Highland Park High School
Thank you to Karen Berkowitz of Highland Park's Pioneer Press for the great article on our appearance tomorrow night, speaking with the parents of Highland Park and Deerfield High Schools. We'll be talking about grades, courses, essays, financial aid, what colleges are looking for and why and, most important, how to approach the college admission process with calm and purpose. You can read the Pioneer Press feature here.
There's no shortage of information when it comes to researching colleges -- guidebooks, email, college fairs, blogs, YouTube. In fact, there are so many new sites and tools -- College Score Card, the Consumer Financial Protection Bureau and their Shopping Sheet (this is a sample) -- that it can be hard to know what’s useful and what’s not. One of the newest tools on the table is College Reality Check, brought to you by a partnership between the Chronicle of Higher Education and the Gates Foundation. With 3600 colleges in its database, the tool aims to allow users to see how these institutions fare with regard to net price, graduation rates, debt rates and more.
We're big believers in information -- that is, good information. So we asked a group of college admission deans and high school college counselors to share their initial thoughts about the value of College Reality Check and how families can best employ the data this new tool provides. Read on to take advantage of their bird's eye view of this newest source of information:
Thank you, thank you… to the parents and counseling staffs of Highland Park High School in Highland Park, Illinois, and Deerfield High School in Deerfield, Illinois. College Admission spoke to the schools' parents of rising sophomores last night and it was a pleasure to hear about their hopes, dreams and concerns -- and answer their questions about grades, testing, interviews, and how to best guide their students through the next few years of college conversations. With special thanks to counselors Aliza Gilbert, Bill Morrison, Beth Gilfillan, and Kristen Thorburn.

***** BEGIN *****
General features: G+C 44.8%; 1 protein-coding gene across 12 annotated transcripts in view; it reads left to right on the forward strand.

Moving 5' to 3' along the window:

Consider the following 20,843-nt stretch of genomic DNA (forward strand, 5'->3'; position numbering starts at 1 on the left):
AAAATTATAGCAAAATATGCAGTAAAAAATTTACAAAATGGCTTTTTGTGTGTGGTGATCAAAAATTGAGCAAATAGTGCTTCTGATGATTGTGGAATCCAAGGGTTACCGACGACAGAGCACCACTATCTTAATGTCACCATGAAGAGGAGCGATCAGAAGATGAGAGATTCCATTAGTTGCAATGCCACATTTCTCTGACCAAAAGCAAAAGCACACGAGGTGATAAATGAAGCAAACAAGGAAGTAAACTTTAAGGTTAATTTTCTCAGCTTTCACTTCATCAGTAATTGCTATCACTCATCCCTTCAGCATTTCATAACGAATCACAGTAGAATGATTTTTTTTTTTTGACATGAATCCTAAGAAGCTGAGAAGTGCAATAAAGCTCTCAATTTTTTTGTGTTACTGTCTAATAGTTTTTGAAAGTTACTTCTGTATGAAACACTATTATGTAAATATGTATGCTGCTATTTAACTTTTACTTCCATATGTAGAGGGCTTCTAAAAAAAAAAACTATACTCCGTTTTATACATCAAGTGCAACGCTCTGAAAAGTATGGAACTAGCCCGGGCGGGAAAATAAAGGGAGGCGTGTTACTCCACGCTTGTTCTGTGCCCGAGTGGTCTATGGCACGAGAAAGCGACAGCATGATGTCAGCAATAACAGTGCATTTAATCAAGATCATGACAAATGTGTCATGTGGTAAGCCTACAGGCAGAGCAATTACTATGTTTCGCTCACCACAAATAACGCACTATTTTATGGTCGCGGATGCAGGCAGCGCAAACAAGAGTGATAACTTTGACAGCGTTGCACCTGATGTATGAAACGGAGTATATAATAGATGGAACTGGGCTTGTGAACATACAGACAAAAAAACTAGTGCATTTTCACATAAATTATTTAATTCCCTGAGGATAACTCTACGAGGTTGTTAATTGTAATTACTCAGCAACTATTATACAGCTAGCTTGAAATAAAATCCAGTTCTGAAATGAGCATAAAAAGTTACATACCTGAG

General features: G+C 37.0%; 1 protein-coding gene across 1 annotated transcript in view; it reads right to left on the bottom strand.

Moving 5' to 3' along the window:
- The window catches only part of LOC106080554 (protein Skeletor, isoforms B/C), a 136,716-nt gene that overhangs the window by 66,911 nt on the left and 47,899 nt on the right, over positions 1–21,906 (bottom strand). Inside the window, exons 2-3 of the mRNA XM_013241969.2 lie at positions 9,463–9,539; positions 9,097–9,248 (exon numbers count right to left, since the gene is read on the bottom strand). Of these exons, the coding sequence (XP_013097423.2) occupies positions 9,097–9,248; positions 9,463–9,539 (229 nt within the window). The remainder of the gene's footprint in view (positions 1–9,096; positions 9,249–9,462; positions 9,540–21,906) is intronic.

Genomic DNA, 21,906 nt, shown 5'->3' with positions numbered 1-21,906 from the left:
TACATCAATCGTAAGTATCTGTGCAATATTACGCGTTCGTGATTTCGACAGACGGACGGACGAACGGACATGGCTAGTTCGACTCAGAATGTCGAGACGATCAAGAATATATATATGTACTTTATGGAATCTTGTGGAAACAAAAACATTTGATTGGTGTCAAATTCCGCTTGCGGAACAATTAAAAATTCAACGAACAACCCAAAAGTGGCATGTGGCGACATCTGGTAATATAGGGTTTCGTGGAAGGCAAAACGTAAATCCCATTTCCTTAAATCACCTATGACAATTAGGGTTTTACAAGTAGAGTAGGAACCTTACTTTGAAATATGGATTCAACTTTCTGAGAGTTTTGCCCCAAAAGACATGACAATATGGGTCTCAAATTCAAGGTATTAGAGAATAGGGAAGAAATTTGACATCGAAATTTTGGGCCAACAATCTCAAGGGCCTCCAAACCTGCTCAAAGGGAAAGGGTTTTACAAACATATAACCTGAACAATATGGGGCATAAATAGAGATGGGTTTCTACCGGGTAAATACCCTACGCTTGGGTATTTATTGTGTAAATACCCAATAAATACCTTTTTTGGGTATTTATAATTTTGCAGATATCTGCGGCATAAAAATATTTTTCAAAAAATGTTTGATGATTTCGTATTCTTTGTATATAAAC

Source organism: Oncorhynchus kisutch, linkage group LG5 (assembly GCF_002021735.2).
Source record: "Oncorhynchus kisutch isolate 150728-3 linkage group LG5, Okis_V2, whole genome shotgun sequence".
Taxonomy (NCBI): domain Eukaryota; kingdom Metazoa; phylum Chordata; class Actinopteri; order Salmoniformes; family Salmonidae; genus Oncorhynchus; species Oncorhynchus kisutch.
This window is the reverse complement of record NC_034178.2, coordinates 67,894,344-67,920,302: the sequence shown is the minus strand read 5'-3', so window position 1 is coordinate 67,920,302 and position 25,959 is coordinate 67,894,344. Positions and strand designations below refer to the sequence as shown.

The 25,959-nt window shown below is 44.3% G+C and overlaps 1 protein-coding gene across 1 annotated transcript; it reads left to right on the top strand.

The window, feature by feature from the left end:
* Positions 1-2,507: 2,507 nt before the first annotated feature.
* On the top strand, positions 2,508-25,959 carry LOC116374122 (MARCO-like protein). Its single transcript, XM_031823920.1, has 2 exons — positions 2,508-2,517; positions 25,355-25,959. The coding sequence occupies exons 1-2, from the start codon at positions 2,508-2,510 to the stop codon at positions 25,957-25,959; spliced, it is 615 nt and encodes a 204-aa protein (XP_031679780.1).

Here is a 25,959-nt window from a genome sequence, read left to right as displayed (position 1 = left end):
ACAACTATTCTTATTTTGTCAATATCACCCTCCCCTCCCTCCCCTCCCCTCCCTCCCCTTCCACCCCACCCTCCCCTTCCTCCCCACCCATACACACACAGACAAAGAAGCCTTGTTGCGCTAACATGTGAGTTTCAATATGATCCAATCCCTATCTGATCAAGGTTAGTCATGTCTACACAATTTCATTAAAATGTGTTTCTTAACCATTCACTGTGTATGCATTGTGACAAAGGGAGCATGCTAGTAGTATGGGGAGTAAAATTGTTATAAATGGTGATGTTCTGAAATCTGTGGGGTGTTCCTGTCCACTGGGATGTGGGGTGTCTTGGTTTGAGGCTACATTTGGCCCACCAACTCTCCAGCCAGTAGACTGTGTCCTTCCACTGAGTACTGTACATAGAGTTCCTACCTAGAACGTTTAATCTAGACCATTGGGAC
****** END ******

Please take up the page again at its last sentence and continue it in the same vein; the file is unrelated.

Our Counselor of the Month for September is Aliza Gilbert, College Counselor at Highland Park High School, a public high school serving more than 2,000 students in Highland Park, Illinois. A graduate of University of Illinois at Chicago, Gilbert also holds a Master in Education from Loyola University Chicago and is working on her Ph.D. in Higher Education, also at Loyola. Formerly Associate Director of Admissions at Lake Forest College, Gilbert joined Highland Park's Counseling Department in 1998.
Located about 25 miles north of Chicago, Highland Park High School serves a diverse student body, including significant numbers of children from military and Hispanic families, a characteristic that drew Gilbert to the school. She has a particular interest in college access and undocumented students -- her Ph.D. dissertation explores how high schools influence undocumented students’ college process. (The state of Illinois is ranked sixth among states with the largest undocumented populations.)